Okay, so let us start with Gwyneth Ashcroft, daughter of Steven F. Ashcroft and Linda V. Fletcher.
A girl of 20 years, unsure of everything and often forgetful.
She is a university graduate and is looking for a job.
Her mother was a simple hospital nurse, once traveled the world.
Her father was Steven F. Ashcroft, a pilot who now works as a mailman.
A wealthy one.
Her mother told her to go and visit her aunt living in Dover one day and was told to bring her passport along so that she could renew it as well.
“Gwyneth, be a dear and sent your Aunt a present, alright? Something nice like flowers or a basket of bread. Don’t forget to bring your passport, you need to renew it. Oh, and remember, Ashford Station, then get off at the next station.”
So she bought and did so and so.
Her aunt told her a story of Parisian love blah blah
And then she got lost while she was going back.
Wait lah. So apparently she gets back to Ashford, and the midst of the rush hour crowd, she gets pushed into a train. Which she thought was the right one.
She even had her passport stamped before that.
Only when the train entered the Channel tunnel did she realise her mistake.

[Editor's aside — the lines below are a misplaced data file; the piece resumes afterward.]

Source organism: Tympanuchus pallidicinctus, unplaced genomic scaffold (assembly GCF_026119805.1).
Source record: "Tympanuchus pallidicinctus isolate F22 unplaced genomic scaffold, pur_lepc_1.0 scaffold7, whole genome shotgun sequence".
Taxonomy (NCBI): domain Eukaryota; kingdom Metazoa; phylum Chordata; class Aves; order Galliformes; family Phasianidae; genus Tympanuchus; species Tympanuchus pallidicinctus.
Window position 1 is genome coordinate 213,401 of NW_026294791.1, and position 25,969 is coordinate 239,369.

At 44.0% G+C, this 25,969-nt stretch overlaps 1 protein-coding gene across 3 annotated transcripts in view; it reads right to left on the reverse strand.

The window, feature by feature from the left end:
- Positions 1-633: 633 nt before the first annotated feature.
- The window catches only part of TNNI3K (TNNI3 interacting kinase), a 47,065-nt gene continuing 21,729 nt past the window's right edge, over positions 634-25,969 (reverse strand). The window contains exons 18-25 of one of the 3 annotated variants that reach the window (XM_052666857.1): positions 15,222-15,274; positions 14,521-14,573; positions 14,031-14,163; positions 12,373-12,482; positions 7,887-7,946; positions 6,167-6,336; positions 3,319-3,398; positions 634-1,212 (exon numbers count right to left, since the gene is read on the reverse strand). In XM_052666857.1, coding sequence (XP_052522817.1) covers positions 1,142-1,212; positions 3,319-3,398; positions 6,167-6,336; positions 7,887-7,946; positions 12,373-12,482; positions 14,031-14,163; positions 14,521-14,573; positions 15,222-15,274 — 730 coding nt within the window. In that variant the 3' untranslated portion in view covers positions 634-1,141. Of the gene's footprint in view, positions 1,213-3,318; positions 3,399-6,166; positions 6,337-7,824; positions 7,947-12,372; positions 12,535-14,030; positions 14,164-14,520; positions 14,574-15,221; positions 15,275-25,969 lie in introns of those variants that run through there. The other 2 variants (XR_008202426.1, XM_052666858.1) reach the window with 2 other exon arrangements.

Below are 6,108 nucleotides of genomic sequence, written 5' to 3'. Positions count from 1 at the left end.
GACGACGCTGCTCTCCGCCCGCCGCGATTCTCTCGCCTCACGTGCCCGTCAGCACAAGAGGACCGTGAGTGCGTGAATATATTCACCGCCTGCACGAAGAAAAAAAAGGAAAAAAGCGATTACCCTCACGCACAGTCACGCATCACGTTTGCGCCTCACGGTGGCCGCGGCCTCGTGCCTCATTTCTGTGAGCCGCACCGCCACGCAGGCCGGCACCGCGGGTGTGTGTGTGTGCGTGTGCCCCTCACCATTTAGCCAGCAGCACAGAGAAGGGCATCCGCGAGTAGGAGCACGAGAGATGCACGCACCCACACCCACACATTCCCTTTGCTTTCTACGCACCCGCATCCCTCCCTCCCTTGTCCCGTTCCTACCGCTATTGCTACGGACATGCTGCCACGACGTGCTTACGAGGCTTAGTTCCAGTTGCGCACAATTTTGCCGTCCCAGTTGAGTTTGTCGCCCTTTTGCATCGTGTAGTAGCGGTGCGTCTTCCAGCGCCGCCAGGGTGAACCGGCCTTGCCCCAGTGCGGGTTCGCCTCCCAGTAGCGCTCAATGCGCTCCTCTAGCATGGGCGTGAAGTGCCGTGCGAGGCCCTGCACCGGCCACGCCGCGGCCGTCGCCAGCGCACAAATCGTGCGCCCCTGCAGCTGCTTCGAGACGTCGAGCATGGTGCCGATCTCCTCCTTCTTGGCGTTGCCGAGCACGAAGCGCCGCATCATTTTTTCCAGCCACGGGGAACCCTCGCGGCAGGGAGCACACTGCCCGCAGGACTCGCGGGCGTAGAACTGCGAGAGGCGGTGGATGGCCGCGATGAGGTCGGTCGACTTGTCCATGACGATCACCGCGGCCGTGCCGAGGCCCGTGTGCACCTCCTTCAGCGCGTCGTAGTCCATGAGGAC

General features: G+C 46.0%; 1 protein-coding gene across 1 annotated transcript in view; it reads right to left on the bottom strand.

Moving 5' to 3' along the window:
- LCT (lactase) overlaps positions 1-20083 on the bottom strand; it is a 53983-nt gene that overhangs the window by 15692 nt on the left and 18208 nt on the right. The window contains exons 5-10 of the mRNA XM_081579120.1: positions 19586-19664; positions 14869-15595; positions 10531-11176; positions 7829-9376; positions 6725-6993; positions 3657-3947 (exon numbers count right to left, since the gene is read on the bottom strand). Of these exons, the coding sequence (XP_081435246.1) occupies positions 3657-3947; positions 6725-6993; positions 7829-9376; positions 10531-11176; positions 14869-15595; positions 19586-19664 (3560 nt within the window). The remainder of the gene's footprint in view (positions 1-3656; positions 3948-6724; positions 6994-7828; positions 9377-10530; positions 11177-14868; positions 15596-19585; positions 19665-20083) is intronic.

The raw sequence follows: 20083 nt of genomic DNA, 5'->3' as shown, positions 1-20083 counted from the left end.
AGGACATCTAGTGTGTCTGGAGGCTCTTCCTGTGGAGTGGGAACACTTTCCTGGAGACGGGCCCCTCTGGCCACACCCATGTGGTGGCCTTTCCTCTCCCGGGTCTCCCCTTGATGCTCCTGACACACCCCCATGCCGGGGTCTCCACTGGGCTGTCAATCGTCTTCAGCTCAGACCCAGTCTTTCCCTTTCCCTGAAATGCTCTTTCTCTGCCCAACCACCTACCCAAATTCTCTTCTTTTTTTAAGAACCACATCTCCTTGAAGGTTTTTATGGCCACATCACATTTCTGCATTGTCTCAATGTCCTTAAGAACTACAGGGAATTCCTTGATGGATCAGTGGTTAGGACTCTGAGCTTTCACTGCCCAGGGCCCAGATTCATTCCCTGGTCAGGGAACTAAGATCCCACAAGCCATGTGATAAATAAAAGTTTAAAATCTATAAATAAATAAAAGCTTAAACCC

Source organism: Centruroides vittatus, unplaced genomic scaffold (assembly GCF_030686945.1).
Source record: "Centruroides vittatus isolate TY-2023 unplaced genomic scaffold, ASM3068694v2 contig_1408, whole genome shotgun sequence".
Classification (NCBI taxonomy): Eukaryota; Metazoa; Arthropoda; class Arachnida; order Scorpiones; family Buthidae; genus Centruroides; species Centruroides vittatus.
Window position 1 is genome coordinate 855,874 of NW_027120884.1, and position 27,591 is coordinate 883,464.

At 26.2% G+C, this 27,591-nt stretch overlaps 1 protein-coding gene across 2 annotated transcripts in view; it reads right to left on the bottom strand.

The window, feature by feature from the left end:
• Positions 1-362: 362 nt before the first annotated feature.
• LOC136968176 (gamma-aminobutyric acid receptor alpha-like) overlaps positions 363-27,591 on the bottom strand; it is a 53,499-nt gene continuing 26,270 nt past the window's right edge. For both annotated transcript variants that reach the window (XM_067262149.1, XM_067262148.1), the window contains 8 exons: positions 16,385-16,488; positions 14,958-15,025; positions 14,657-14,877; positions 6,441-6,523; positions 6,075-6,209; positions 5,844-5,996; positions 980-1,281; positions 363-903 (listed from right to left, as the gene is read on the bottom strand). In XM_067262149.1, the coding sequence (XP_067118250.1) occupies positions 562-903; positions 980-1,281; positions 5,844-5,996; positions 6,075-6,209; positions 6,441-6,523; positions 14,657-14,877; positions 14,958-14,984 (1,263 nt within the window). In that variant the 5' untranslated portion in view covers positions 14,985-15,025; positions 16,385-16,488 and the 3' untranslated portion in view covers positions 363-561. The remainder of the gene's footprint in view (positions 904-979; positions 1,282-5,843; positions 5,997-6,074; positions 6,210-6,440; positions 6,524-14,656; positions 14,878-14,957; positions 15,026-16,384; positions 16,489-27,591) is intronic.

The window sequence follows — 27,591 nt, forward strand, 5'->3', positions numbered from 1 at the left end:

Okay. So, feeling distraught, she plunked herself into a seat. She messaged her mother and father respectively, who replied with “Have a fun trip” and “Bon Voyage.”
Feeling more anxious and left to face an unknown place, Gwyneth slumped into her seat, slowly looking up to see an amused expression planted on a dashing young man’s face.
Gwyneth was perplexed and insulted as to how such a man was amused and entertained by her problem.
“I hope I’m not disturbing you.”
His voice was husky, a tenor.
Something about him made her blush. Perhaps it was his voice, or his expression.
She didn’t know, but somewhere in the deep folds of what was considered her heart, a dove was released, as though freed.
“I..no. Of course not.”
She turned away, focusing on the mass of green whizzing past the windows, the landscape bathed in a hue of soft gold, the sky darkening into an azure blueish-green.
“Is there anything the matter?”
Again, the voice gently tapped onto her ears, a faint hint of French noticeable in his words.
“I don’t think it concerns you.”
“How can you be so sure.”
“You look troubled, your hands are clammy, your eyes are displaying a forlorn expression. Your thoughts are racing through your mind. You wonder how you managed to get onto the wrong train. And now you’re stuck with no money, no luggage and noone who could possibly help you in a foreign land. Or so I think.”
How could the man ever knew her predicament so precisely? Was he a stalker she wasn’t aware of? A secret admirer?
Of course not, she hadn’t any luck with guys. She had been too busy and caught up with chasing her studies.
Then again, how?
“Are you some sort of a stalker or pervert?”
“Mon dieu! Non, non. I am but a traveller.”